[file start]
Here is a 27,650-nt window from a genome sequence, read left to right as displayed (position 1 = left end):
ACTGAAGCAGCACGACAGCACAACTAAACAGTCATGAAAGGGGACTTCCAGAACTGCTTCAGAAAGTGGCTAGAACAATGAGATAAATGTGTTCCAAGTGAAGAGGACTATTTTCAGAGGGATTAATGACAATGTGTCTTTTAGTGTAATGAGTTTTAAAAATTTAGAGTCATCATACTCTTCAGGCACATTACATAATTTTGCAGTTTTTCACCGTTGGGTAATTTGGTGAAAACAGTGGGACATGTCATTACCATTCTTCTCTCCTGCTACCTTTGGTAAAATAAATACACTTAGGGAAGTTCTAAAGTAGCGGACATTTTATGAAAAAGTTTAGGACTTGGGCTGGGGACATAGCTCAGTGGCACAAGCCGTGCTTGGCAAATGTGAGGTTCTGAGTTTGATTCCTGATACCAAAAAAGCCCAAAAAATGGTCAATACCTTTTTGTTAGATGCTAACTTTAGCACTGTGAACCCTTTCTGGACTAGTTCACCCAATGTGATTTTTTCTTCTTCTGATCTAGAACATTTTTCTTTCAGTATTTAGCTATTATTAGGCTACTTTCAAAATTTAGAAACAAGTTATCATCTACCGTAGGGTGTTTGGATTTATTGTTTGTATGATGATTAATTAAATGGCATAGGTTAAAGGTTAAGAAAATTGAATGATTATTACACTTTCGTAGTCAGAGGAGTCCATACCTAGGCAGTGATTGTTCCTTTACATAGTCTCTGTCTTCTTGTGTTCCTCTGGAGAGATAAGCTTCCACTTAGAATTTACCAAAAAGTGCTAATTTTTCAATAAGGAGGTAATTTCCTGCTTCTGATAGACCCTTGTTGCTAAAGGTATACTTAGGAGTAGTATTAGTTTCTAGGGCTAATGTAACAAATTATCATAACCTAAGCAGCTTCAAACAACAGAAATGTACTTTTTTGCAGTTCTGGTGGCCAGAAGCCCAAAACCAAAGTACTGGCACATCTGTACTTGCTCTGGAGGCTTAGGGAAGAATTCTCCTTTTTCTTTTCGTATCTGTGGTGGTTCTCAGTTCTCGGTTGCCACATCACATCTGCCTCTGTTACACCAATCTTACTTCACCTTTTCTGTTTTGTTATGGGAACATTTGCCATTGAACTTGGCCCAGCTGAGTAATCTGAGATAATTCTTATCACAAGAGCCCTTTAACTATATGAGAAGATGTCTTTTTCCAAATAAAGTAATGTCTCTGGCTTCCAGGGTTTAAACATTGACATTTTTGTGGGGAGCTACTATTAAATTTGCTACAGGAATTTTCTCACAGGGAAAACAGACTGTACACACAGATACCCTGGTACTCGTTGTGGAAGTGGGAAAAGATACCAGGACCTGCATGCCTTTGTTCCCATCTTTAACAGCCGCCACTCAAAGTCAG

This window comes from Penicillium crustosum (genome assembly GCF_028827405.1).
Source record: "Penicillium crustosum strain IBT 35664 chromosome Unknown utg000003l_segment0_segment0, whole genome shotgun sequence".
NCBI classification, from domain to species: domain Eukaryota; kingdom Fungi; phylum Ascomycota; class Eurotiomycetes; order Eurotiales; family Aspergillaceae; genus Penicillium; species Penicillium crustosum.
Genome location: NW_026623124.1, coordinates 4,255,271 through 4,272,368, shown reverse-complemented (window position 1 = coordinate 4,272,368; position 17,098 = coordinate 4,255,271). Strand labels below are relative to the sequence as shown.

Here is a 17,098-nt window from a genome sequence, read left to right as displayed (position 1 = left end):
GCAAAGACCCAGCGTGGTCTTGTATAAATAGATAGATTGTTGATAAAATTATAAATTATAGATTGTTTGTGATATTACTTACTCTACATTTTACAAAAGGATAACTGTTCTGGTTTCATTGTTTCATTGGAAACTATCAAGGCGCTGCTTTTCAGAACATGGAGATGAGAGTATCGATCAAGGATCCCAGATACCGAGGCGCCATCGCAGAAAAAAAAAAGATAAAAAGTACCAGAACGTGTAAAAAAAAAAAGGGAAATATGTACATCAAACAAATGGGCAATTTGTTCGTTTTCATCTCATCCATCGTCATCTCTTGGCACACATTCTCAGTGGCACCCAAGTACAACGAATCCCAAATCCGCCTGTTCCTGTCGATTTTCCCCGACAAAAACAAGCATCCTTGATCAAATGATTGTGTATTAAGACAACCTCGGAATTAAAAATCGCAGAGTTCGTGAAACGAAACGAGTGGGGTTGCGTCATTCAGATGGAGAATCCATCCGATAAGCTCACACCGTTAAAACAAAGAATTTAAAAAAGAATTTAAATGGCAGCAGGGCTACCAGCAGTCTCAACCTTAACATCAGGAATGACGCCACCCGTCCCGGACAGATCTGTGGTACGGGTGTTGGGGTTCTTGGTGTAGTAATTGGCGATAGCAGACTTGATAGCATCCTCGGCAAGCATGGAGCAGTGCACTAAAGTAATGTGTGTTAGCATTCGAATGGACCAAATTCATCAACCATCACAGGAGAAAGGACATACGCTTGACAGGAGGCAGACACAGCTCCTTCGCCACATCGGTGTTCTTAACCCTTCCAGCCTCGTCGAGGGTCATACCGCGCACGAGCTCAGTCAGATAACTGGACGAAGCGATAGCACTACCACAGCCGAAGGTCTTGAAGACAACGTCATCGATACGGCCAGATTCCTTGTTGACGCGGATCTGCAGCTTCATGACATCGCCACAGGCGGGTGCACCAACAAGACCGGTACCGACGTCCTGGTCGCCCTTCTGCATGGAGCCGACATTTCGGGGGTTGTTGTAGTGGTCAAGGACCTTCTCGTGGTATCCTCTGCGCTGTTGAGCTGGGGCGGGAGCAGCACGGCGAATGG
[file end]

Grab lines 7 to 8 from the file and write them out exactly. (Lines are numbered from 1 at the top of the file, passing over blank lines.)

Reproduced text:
Here is a 17,098-nt window from a genome sequence, read left to right as displayed (position 1 = left end):
GCAAAGACCCAGCGTGGTCTTGTATAAATAGATAGATTGTTGATAAAATTATAAATTATAGATTGTTTGTGATATTACTTACTCTACATTTTACAAAAGGATAACTGTTCTGGTTTCATTGTTTCATTGGAAACTATCAAGGCGCTGCTTTTCAGAACATGGAGATGAGAGTATCGATCAAGGATCCCAGATACCGAGGCGCCATCGCAGAAAAAAAAAAGATAAAAAGTACCAGAACGTGTAAAAAAAAAAAGGGAAATATGTACATCAAACAAATGGGCAATTTGTTCGTTTTCATCTCATCCATCGTCATCTCTTGGCACACATTCTCAGTGGCACCCAAGTACAACGAATCCCAAATCCGCCTGTTCCTGTCGATTTTCCCCGACAAAAACAAGCATCCTTGATCAAATGATTGTGTATTAAGACAACCTCGGAATTAAAAATCGCAGAGTTCGTGAAACGAAACGAGTGGGGTTGCGTCATTCAGATGGAGAATCCATCCGATAAGCTCACACCGTTAAAACAAAGAATTTAAAAAAGAATTTAAATGGCAGCAGGGCTACCAGCAGTCTCAACCTTAACATCAGGAATGACGCCACCCGTCCCGGACAGATCTGTGGTACGGGTGTTGGGGTTCTTGGTGTAGTAATTGGCGATAGCAGACTTGATAGCATCCTCGGCAAGCATGGAGCAGTGCACTAAAGTAATGTGTGTTAGCATTCGAATGGACCAAATTCATCAACCATCACAGGAGAAAGGACATACGCTTGACAGGAGGCAGACACAGCTCCTTCGCCACATCGGTGTTCTTAACCCTTCCAGCCTCGTCGAGGGTCATACCGCGCACGAGCTCAGTCAGATAACTGGACGAAGCGATAGCACTACCACAGCCGAAGGTCTTGAAGACAACGTCATCGATACGGCCAGATTCCTTGTTGACGCGGATCTGCAGCTTCATGACATCGCCACAGGCGGGTGCACCAACAAGACCGGTACCGACGTCCTGGTCGCCCTTCTGCATGGAGCCGACATTTCGGGGGTTGTTGTAGTGGTCAAGGACCTTCTCGTGGTATCCTCTGCGCTGTTGAGCTGGGGCGGGAGCAGCACGGCGAATGG